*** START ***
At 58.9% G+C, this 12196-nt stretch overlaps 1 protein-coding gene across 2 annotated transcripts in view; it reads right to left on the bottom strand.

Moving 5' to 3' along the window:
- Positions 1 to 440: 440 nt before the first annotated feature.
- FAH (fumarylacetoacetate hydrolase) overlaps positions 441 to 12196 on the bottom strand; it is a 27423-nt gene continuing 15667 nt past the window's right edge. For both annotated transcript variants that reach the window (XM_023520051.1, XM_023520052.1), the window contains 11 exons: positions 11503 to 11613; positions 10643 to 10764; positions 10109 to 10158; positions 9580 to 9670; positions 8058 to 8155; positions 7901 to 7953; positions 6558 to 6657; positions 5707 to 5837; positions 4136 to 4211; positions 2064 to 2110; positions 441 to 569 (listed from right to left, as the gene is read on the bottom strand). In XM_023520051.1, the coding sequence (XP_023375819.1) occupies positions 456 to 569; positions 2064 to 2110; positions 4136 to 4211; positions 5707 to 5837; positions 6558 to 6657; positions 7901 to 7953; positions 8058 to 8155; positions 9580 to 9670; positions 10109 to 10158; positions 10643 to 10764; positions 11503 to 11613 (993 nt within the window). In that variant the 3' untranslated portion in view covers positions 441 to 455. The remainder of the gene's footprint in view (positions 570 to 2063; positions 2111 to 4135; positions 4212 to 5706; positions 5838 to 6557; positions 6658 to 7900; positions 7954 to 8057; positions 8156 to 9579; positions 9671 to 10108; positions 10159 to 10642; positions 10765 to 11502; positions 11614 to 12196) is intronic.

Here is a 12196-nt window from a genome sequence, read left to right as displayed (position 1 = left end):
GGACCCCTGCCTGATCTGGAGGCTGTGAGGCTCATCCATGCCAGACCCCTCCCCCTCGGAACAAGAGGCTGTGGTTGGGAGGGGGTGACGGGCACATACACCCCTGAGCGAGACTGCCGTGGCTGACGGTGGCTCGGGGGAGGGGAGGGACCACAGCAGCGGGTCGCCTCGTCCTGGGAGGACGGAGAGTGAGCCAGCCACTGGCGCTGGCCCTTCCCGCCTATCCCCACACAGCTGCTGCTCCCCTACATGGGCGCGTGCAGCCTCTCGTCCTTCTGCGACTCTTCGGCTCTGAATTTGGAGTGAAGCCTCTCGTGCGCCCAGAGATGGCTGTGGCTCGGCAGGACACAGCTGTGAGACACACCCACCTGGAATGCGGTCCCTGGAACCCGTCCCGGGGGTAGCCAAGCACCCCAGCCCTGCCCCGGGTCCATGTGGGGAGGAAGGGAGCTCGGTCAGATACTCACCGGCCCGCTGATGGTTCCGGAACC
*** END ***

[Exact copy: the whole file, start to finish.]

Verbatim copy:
At 58.9% G+C, this 12196-nt stretch overlaps 1 protein-coding gene across 2 annotated transcripts in view; it reads right to left on the bottom strand.

Moving 5' to 3' along the window:
- Positions 1 to 440: 440 nt before the first annotated feature.
- FAH (fumarylacetoacetate hydrolase) overlaps positions 441 to 12196 on the bottom strand; it is a 27423-nt gene continuing 15667 nt past the window's right edge. For both annotated transcript variants that reach the window (XM_023520051.1, XM_023520052.1), the window contains 11 exons: positions 11503 to 11613; positions 10643 to 10764; positions 10109 to 10158; positions 9580 to 9670; positions 8058 to 8155; positions 7901 to 7953; positions 6558 to 6657; positions 5707 to 5837; positions 4136 to 4211; positions 2064 to 2110; positions 441 to 569 (listed from right to left, as the gene is read on the bottom strand). In XM_023520051.1, the coding sequence (XP_023375819.1) occupies positions 456 to 569; positions 2064 to 2110; positions 4136 to 4211; positions 5707 to 5837; positions 6558 to 6657; positions 7901 to 7953; positions 8058 to 8155; positions 9580 to 9670; positions 10109 to 10158; positions 10643 to 10764; positions 11503 to 11613 (993 nt within the window). In that variant the 3' untranslated portion in view covers positions 441 to 455. The remainder of the gene's footprint in view (positions 570 to 2063; positions 2111 to 4135; positions 4212 to 5706; positions 5838 to 6557; positions 6658 to 7900; positions 7954 to 8057; positions 8156 to 9579; positions 9671 to 10108; positions 10159 to 10642; positions 10765 to 11502; positions 11614 to 12196) is intronic.

Here is a 12196-nt window from a genome sequence, read left to right as displayed (position 1 = left end):
GGACCCCTGCCTGATCTGGAGGCTGTGAGGCTCATCCATGCCAGACCCCTCCCCCTCGGAACAAGAGGCTGTGGTTGGGAGGGGGTGACGGGCACATACACCCCTGAGCGAGACTGCCGTGGCTGACGGTGGCTCGGGGGAGGGGAGGGACCACAGCAGCGGGTCGCCTCGTCCTGGGAGGACGGAGAGTGAGCCAGCCACTGGCGCTGGCCCTTCCCGCCTATCCCCACACAGCTGCTGCTCCCCTACATGGGCGCGTGCAGCCTCTCGTCCTTCTGCGACTCTTCGGCTCTGAATTTGGAGTGAAGCCTCTCGTGCGCCCAGAGATGGCTGTGGCTCGGCAGGACACAGCTGTGAGACACACCCACCTGGAATGCGGTCCCTGGAACCCGTCCCGGGGGTAGCCAAGCACCCCAGCCCTGCCCCGGGTCCATGTGGGGAGGAAGGGAGCTCGGTCAGATACTCACCGGCCCGCTGATGGTTCCGGAACC